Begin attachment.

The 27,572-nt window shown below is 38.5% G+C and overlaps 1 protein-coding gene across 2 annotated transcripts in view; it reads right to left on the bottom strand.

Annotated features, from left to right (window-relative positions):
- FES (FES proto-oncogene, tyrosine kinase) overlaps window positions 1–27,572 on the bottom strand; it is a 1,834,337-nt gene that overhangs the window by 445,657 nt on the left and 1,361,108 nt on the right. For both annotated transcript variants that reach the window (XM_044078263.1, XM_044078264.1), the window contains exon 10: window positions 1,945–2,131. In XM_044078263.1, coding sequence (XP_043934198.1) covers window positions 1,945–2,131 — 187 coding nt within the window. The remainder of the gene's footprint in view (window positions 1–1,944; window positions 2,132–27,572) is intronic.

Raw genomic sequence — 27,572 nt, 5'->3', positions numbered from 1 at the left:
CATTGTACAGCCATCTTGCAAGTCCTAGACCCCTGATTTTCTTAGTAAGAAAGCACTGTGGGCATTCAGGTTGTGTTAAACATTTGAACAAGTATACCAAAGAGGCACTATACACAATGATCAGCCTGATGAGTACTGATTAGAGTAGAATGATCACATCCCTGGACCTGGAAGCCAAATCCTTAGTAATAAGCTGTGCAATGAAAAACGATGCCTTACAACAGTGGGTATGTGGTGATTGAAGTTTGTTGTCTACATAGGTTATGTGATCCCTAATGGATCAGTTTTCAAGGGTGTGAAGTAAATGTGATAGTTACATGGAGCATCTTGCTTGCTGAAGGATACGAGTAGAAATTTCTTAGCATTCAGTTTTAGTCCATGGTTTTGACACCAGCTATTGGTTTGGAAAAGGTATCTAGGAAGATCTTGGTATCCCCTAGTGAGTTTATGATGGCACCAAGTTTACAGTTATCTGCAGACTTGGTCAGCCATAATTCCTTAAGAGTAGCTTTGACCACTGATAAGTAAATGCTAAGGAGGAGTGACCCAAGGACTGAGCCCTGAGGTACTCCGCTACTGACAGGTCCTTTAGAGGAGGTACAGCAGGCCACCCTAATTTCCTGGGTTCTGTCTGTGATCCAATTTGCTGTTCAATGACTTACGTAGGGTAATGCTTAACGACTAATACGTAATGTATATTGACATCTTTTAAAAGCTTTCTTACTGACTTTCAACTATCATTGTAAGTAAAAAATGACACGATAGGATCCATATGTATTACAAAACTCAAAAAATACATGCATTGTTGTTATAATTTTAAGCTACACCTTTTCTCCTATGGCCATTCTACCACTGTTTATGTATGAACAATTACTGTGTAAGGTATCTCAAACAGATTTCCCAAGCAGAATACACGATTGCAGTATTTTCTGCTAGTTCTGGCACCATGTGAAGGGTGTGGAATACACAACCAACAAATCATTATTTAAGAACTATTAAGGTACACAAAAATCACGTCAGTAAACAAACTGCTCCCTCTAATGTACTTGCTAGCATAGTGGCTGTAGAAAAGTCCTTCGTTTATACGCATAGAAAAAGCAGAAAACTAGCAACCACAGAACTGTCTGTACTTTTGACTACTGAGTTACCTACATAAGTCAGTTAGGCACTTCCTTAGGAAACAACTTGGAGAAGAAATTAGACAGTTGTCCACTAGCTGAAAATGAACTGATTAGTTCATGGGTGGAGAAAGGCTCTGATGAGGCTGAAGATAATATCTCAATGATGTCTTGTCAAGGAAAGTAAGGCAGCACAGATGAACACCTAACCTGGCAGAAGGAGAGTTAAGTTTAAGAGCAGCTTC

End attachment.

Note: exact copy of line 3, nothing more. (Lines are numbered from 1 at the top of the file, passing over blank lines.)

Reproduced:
- FES (FES proto-oncogene, tyrosine kinase) overlaps window positions 1–27,572 on the bottom strand; it is a 1,834,337-nt gene that overhangs the window by 445,657 nt on the left and 1,361,108 nt on the right. For both annotated transcript variants that reach the window (XM_044078263.1, XM_044078264.1), the window contains exon 10: window positions 1,945–2,131. In XM_044078263.1, coding sequence (XP_043934198.1) covers window positions 1,945–2,131 — 187 coding nt within the window. The remainder of the gene's footprint in view (window positions 1–1,944; window positions 2,132–27,572) is intronic.